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Iran’s Hostage Game Continues

outdoor sign that reads Foreign and Commonwealth Office
photo courtesy the British Foreign and Commonwealth Office

Married couples celebrate many milestones together, but few of them are forced to mark the anniversary of one spouse’s government-sponsored kidnapping.

Unfortunately, Richard Ratcliffe and Nazanin Zaghari-Ratcliffe marked just such a sad milestone in April. I wrote in January about Zaghari-Ratcliffe’s plight: The 38-year-old charity worker was detained in April 2016 while visiting relatives along with her young daughter. Now, over a year later, Iran continues to insist that Zaghari-Ratcliffe was a “ringleader” of plot to overthrow the government, allegations that her husband has labeled “preposterous and completely false.”

Zaghari-Ratcliffe has not been informed of these charges directly, despite the fact she has been convicted; any known specifics come from Iranian media reports. Nor has she been allowed to contact the British embassy, because Iran does not recognize the concept of dual citizenship.

The couple’s daughter, now approaching her third birthday, is a British citizen but remains with her grandparents, since Iranian officials confiscated her passport. The United Kingdom has offered to issue temporary travel documents to allow embassy personnel to return the little girl to London. Yet while Ratcliffe wants his daughter home, it would cut off the child’s infrequent contact with her mother and remove one of his wife’s sole comforts. It is a choice no father would want to face.

In reading the recent profile of Ratcliffe in The Wall Street Journal, it is impossible not feel compassion for this family, and by extension for all the families torn apart by Iran’s practice of seizing hostages for leverage, cash or both. At least four American and five British dual nationals are currently detained in Iran, typically on charges of espionage or disparaging Iran’s government.

While Iran is obviously to blame for his wife’s detention, Ratcliffe clearly feels frustration with his own government’s continuing inaction. He said he has asked U.K. officials whether a deal to retrieve his wife is possible, but reports no reply. The Foreign and Commonwealth Office has publicly stated that it is “deeply concerned,” and that officials have “raised her case with their counterparts in Iran and will continue to do so.” Ratcliffe, meanwhile, continues to work for his wife’s release and his daughter’s return largely without any sense of concrete government support.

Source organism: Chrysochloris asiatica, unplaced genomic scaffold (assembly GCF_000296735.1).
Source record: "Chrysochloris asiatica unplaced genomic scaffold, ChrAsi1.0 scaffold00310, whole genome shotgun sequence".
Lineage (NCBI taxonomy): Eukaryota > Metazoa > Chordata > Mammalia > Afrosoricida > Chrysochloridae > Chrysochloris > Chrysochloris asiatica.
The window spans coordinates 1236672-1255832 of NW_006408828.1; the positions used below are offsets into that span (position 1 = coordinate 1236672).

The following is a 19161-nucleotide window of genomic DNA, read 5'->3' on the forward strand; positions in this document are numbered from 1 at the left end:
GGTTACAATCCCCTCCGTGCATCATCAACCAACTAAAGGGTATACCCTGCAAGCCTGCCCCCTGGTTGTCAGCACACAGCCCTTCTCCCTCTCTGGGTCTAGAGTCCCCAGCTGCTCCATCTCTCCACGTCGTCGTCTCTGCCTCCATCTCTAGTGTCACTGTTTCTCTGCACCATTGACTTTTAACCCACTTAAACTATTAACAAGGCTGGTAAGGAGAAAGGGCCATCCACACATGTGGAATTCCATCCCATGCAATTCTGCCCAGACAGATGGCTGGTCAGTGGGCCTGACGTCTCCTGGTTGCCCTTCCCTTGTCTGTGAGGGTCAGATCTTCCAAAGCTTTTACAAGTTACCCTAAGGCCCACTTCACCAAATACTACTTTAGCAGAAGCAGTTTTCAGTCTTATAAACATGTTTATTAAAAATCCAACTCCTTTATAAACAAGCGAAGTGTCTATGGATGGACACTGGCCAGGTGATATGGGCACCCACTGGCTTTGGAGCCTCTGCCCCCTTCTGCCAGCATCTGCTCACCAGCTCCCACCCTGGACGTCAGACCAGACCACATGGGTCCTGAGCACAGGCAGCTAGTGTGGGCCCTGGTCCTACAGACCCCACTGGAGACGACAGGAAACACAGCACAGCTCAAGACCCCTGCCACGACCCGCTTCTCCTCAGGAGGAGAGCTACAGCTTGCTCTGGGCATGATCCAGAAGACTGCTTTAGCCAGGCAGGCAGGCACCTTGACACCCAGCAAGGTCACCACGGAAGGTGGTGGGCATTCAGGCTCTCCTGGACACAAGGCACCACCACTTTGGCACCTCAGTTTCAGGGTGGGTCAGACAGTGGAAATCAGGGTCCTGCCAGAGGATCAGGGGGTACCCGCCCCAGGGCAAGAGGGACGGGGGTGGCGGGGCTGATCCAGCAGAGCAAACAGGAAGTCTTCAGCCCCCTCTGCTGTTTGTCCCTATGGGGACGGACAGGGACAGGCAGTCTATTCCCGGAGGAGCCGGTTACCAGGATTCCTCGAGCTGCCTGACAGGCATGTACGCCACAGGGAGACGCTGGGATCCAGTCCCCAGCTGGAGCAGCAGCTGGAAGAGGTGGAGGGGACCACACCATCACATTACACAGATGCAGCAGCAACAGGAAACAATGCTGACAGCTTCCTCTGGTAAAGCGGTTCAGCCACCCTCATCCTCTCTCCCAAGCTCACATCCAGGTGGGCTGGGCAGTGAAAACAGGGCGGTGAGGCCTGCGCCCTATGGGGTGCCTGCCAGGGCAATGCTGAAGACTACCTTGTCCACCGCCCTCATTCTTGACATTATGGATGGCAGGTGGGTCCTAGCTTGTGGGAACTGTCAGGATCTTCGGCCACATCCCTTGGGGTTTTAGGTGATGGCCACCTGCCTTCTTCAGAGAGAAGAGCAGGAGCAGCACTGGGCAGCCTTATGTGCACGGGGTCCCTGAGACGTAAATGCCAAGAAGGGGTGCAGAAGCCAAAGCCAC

On April 2, one year after Zaghari-Ratcliffe’s arrest, her friends and family gathered to tie yellow ribbons to trees in a park near the couple’s London home. An Amnesty International representative also marked the occasion by renewing the call for Zaghari-Ratcliffe’s release. “Nazanin is by no means the only prisoner of conscience in Iran who should be released this Nowruz - but if she’s set free and allowed to return to her family in the U.K. in the coming days, it will be a small but hugely valuable victory for human rights in Iran,” said Kathy Voss, a campaigner for Amnesty International U.K. Individuals at Risk.

Iran has found American hostages very profitable ever since the U.S. Embassy seizure in 1979. Every time the United States compensates Iran for the return of hostages, it is a “one time” event – until the next time. We should not be terribly shocked that Tehran is trying its luck with Britain as well. The truth is that once hostages are already in Iran’s hands, there is no good option to move forward, only bad and worse.

The appropriate response on the part of both London and Washington would be to sever direct air links with Iran, prohibiting their nations’ carriers from serving that country, and to prohibit or severely restrict travel by their nationals to Iran to cut down the supply of potential hostages. I say this in full knowledge that there are many thousands of people in both countries who have family connections in Iran – Zaghari-Ratcliffe was in the country in the first place in order to visit her parents – and that such restrictions will create hardship for them. A travel ban, or something close to it, would also mean the loss of business opportunities.

But had these rules been in place a year or two ago, which would have been fully justified, the Ratcliffe family would not be suffering the way they are today. And Iran’s hostage takers would lack the leverage they now believe they have to extract further concessions.

The only effective way to deal with hostage takers is to take the profit out of the activity. That means not paying ransom for hostages already seized and cutting off the supply of future captives. It’s long past time for governments on both sides of the Atlantic to recognize Iran for what it is, and to act accordingly.

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